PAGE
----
“I’m sorry,” says Carlotta, but she feels freed by his dispassionate arguments. He’ll be fine without her, farming the land and working on his bees. And maybe she’ll stand once more on the edge of the sea and let the warm mist wash away all the heaviness of all the years.

“It’s not safe,” he says. “You could be killed.”

“I probably will be,” she says, and almost enjoys the moment of shock on his ever-steady face. He tries another tactic.

“What about Little Bao? What if he comes home?” Yitao refers to their son by his childhood diminutive. They both keep doing this, hoping to ignore what their treasured child has become. Carlotta sighs.

“He’s not coming home, Yitao,” she says, and feels the chilled breath of the new winter that has come between them. “I’m sorry. I love you. But I can’t stay here anymore.” She takes a backwards step towards the door.

“Wait,” he says. He hurries into another room of the workshop and comes back with a thick jacket. “Take this. It will be cold again in not too long.” Carlotta takes the jacket.

“OK,” says Yitao. He stands like stone.

“OK?”

“Yes, OK.” His voice breaks slightly but he is motionless, waiting for her to leave. She looks into his eyes an extra second, then turns and walks out of the workshop.

Many of Jianmen’s residents are out today, and Carlotta exchanges smiles with her neighbors. She survived with these people. Because of these people. They huddled together on the worst nights of the long winter and they helped sustain each other after the thaw. Old Chen raises a hand to her as she passes his house. Twenty-five years ago he was her son’s favorite person in the world, the one who taught Little Bao to gather eggs and tell dirty jokes. Carlotta’s chest aches as she leaves Old Chen behind her.

I never belonged here, she reminds herself.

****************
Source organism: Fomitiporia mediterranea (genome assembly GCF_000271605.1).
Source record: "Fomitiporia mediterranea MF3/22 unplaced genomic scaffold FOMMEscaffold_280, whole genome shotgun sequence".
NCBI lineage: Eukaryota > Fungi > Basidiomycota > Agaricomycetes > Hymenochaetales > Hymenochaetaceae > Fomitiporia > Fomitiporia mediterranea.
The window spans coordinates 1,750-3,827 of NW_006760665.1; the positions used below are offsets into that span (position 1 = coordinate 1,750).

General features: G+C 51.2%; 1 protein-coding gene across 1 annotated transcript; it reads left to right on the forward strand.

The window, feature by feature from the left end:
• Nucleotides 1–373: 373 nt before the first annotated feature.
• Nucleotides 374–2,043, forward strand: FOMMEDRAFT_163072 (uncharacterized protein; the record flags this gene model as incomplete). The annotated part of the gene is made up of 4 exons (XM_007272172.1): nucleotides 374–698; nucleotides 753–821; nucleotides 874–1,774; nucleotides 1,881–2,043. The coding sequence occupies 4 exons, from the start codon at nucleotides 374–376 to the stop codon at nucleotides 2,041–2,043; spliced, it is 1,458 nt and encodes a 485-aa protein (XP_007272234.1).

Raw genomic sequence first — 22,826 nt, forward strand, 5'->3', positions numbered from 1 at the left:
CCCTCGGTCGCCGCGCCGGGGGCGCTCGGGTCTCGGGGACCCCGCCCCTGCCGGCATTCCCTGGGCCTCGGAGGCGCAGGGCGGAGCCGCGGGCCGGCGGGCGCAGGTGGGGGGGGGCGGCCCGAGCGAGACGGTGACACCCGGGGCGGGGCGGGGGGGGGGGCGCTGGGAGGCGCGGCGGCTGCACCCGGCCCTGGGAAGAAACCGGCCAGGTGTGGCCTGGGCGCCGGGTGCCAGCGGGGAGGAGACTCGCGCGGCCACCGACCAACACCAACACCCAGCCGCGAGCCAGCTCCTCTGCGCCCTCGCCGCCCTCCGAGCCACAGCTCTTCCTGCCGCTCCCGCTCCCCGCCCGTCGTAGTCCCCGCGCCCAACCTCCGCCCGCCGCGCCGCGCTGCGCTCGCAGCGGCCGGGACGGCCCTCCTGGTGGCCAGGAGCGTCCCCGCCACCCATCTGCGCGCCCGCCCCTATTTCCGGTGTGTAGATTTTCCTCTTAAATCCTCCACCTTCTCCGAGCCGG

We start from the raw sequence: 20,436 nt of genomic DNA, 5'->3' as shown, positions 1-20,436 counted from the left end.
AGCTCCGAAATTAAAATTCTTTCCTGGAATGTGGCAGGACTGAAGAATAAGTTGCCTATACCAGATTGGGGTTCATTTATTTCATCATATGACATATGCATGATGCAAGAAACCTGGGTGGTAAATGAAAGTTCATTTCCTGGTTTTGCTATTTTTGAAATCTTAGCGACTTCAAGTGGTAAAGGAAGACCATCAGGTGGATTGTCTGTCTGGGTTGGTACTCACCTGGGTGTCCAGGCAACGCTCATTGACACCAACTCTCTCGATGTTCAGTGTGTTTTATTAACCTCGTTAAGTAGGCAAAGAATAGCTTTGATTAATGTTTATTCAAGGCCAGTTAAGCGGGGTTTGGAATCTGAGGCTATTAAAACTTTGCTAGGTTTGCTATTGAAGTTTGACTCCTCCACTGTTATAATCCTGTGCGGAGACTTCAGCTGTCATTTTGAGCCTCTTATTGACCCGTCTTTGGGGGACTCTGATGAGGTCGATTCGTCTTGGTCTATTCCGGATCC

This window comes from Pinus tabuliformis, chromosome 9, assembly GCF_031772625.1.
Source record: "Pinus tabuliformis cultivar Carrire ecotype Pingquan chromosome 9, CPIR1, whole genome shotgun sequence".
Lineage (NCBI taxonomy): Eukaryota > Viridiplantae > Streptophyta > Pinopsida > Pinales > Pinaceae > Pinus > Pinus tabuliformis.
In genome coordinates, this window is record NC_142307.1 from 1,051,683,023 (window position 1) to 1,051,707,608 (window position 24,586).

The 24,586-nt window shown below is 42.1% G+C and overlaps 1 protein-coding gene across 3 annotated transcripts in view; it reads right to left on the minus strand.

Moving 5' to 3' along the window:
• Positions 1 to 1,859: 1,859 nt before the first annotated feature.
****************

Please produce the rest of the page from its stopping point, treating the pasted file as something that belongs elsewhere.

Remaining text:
When Jianmen fades over the horizon and she is walking in a vast field of softly rolling hills, the worry floats away and she feels light and young. She spins and walks backwards, imagining the receding golden slopes are a video played in reverse. She will rewind her life all the way back to Italy, back to a time when her future could have turned out a thousand different ways.

Something tickles her scalp and she swats at it reflexively.

“Ow!” Carlotta grips her hand. Her palm is pricked with blood where she has smashed it against the robot bee.

“You’re too far from home, bee,” she says, and brushes it off her head in annoyance.

As the hours go by a raw ache spreads across her heel, stabbing hotter and sharper with each step. Carlotta bites her lip and tries to ignore the pain. She can’t stop yet. The sun grows harsh and the sweat trickles into her boot and stings the wound. She has given in to a stiff limp when she hears the cart approaching.

It’s a dark wooden platform on two wheels, pulled by a horse whose glossy coat shimmers with each prancing step. Carlotta remembers the early days of the long winter, when any large livestock bore empty eyes and ribs etched in grim definition. In these more plentiful days, horses are making a comeback. The man driving the cart is weathered and not as well-fed as his horse, but the boy beside him stares at Carlotta with a plump face that never knew a long winter. Behind the man and the boy are several burlap bundles, presumably wares peddled by the duo.

She waves her hand.

“Hello!” she calls. “How far are you going? Can I get a ride?” The man and the boy blink at her in slow motion, then the man pulls the cart to a stop. He tells the boy to move to the back of the cart and motions for Carlotta to climb up beside him.

“I’m going to catch the train,” she says, willing him not to mock the idea. The old man raises his eyebrows.

“You said that so well!” he says. “How did you learn Chinese?” Carlotta laughs.

“Well I didn’t fly here from Italy yesterday,” she says. The man laughs too.

“I’ve heard about the train,” he says, and Carlotta’s breath stops. “But I don’t think you can ride it. It’s controlled by the Shanxi General. Very dangerous.” Carlotta nods.

“But it’s the only way to Europe,” she says. “I have to try.”

“Hey,” says the man. “The Shanxi General’s local commander is one of you foreigners, right? Or is he mixed-blood? They say he’s even more evil than the General himself. One time he—” The man, glances at the boy, “Well, I better not say what he did.”

Carlotta closes her eyes. Little Bao.

“Yeah, now I remember, he’s mixed-blood,” says the man. “Have you heard of him?” Carlotta exhales.

“I heard he used to be good once,” she says.

They ride on in silence, the dried brush crunching under the horse’s hooves. Three bees dive back and forth in front of the cart. Carlotta looks to see if the old man has noticed the creatures, but he stares straight ahead. She puts her chin in her hands and watches a tower of stone rewind into her past.

“Will you see your family in Italy?” the cart driver says.

“No,” says Carlotta. “I’m an only child, and my parents were killed in the fires right after the impact. My cousin wrote to tell me about it, in the early days when there were still a few ships coming from Europe.”